Maybe you've heard of Friendship Bread? Basically, it's a "starter" dough that one person feeds, according to a recipe, then uses some of the starter to bake their bread and passes the rest along to a "friend". That friend feeds the starter til it grows and ferments and becomes ready to use in baking; then takes a little of the starter and passes the rest to the next "friend" and so on, and so on. When I was in college we had one that made it's way around the whole campus and back again. Frankly, it can be fun - or it can be a pain (and NOT the french word for bread.)
My mom, in North Carolina, was given one of these cups of starter by my sister-in-law a few months ago. I got a phone call when my mom was worried about what to do with the rest of the starter she had fed.
[Read the following with a sweet ultra-southern accent] "Cathy, I don't have any friends that want to make this friendly bread, I can't give it back; that would be rude, and I've cooked just about as much of this, and in as many ways as my brain can come up with. I've frozen it, I've fried it, I've made it to muffins, and I'm just sick of my friend bread. There's nobody that wants mine."
My mom is a soft southern 76-year-old with a sing song accent, but I would describe her as either 3 years old or 99 years old. She lives alone and has for years and years. Lots of times she seems like she's MY kid; pouty with a little girl's tiny voice asking for a favor. Other times she seems like she's wise beyond time, but somehow barely hanging on because of this ailment or the other. A common phrase of hers is "well...with my horrible bad luck..." Now, before you think I'm just being mean about my mom, let me assure you; I love this lady with all my heart. She was a single Mom (Dad, not so great) in the 70's to my brother and me. She worked as many jobs as possible. She gave up her own bedroom in our 2 bedroom apt. so I could have my teenage room to myself while she slept on the fold-out couch. She was at every play, majorette parade, and show I ever performed in as a kid. She's also crazy as a salted June Bug, sometimes.
My mom still lives in the small little city she was born in and most of her friends have moved on (one way or the other). She is a child of the Depression and now lives on a fixed income of less than 12,000 dollars a YEAR. The idea of wasting anything, even a cup of starter dough is beyond sinful to her. And, let's face it; who could deal with that little pleading voice telling you that "nobody wants mine". So, I did what every good daughter would do; I told her to send it to me.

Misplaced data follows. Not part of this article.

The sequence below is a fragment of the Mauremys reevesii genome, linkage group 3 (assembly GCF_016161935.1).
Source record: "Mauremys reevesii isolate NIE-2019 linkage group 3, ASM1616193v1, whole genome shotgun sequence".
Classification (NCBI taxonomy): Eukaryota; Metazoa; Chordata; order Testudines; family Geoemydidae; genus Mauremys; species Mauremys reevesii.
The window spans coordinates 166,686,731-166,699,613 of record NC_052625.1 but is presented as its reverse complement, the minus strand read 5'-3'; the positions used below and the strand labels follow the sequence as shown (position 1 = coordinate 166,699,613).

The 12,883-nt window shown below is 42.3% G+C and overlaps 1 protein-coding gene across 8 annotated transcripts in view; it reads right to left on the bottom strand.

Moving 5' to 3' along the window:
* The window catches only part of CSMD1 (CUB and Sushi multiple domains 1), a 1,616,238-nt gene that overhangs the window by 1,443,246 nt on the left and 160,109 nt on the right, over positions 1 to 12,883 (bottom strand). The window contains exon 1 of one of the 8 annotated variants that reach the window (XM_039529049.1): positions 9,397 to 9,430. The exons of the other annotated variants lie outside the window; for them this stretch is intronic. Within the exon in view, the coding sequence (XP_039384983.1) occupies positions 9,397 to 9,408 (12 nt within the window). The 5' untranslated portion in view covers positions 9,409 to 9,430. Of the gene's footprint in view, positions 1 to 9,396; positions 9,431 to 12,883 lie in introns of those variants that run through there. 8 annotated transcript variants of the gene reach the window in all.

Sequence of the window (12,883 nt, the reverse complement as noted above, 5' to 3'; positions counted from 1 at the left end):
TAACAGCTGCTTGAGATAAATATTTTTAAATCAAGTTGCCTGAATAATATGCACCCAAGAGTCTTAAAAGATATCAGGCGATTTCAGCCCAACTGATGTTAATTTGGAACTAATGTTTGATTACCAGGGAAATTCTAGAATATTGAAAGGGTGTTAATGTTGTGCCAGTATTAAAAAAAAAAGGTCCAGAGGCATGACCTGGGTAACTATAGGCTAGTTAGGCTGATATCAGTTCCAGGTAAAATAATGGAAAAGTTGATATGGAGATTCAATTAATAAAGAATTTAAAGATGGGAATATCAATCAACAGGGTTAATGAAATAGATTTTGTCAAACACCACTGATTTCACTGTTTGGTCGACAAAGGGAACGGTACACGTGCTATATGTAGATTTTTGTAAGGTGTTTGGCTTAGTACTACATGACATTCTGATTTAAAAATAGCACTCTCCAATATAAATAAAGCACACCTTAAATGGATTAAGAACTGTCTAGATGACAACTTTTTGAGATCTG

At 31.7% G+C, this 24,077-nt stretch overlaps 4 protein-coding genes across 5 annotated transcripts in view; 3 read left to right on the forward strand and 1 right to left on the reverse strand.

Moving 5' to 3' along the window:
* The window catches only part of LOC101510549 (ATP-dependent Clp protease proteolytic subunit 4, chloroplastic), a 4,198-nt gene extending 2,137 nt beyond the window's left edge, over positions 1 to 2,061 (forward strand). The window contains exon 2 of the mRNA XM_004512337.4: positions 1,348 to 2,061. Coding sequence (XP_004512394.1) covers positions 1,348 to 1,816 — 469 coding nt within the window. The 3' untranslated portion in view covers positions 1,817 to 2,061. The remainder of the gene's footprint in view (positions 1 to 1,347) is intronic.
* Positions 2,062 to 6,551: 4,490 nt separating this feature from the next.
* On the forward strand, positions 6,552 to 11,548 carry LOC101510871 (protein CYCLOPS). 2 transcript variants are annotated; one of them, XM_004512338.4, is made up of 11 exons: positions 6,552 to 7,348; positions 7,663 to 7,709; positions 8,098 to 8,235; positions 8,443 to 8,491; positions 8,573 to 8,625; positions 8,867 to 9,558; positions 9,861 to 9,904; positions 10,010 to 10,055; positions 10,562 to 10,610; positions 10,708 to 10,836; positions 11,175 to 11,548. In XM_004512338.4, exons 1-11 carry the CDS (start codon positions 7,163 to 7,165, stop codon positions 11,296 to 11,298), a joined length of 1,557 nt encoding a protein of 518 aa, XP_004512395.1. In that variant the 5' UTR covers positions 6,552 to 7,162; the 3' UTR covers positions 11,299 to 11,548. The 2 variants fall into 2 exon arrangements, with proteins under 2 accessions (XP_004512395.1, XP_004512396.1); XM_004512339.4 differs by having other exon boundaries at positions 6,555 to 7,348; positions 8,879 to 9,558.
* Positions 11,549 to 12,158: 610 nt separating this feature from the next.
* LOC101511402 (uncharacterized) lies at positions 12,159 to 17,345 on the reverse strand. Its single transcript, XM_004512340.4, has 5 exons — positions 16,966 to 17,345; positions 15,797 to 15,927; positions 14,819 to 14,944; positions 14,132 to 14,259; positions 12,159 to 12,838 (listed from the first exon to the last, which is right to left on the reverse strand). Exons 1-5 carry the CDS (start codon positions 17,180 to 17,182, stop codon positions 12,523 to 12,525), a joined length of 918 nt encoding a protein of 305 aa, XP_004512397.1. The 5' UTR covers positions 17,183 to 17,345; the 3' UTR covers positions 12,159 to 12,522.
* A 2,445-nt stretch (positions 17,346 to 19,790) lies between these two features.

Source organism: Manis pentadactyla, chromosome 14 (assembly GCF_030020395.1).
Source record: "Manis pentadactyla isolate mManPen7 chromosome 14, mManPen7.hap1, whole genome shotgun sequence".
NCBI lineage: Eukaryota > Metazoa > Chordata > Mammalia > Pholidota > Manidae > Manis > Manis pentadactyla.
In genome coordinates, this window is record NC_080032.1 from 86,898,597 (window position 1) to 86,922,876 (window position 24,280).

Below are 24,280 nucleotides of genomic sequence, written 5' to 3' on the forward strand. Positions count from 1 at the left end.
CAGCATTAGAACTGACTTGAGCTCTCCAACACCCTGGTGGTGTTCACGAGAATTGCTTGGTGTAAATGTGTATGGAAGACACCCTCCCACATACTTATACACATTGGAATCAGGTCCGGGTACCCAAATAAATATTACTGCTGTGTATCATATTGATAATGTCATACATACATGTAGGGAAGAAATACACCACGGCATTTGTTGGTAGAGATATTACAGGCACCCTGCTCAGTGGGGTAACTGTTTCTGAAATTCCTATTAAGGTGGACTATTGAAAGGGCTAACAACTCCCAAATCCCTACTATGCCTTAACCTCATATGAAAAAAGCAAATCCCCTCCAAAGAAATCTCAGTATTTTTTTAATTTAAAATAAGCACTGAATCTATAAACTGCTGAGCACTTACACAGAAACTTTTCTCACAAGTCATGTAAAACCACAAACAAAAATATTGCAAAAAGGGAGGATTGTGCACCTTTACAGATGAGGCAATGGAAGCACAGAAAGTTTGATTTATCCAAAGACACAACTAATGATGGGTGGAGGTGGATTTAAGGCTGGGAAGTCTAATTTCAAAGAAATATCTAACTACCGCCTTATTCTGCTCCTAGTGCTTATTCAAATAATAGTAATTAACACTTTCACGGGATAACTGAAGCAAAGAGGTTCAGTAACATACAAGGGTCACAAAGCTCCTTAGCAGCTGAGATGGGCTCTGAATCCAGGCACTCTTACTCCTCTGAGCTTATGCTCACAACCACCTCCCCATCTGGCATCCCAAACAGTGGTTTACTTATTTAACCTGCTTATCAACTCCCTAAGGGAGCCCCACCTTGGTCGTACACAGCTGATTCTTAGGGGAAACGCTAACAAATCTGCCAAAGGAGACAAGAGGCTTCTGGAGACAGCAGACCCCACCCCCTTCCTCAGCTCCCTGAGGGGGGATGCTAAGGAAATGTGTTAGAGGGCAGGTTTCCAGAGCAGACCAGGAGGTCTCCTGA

I live in Southern California. I visit Mom about every 3 months and my amazingly wonderful brother lives near her and is constantly helping. I'm often searching for ways that I can be of service since I'm the one who "left" town. So, in my mind, I just wanted to fix the emotional. I didn't need to knead bread, ya know? Mom seemed convinced that this AMISH FRIENDSHIP bread was a "secret starter dough". She almost whispered it, "If it stops, nobody knows how to make it again. It started with those Amish people many years ago." To be honest, I probably half listened. I was just bent on fixing the problem. "Oh, yeah that's cool, so just send it to me and I'll make a loaf and that way I can be a part of your Amish Friendship bread thing, too. Is that good?" As I do constantly, I waited to hear how I, wonderful me, had solved all her worry and NOW she was happy. But, her worry became about how to get it to the Post Office, it can't go but 24 hours before the next recipe step, and how she just couldn't pay for that. "No problem, Mom, whatever it is - and how bad can it be - I'll just send you the money back, right away." And that was that. It did make her excited that I would be participating. She started giving me ideas of how she added chocolate chips to it, how important it was to massage the plastic bag of starter exactly as the recipe stated. She was really into the idea. It was great. She would send me a cup of starter, over-night-it, as soon as it got to the sharing point of the recipe again.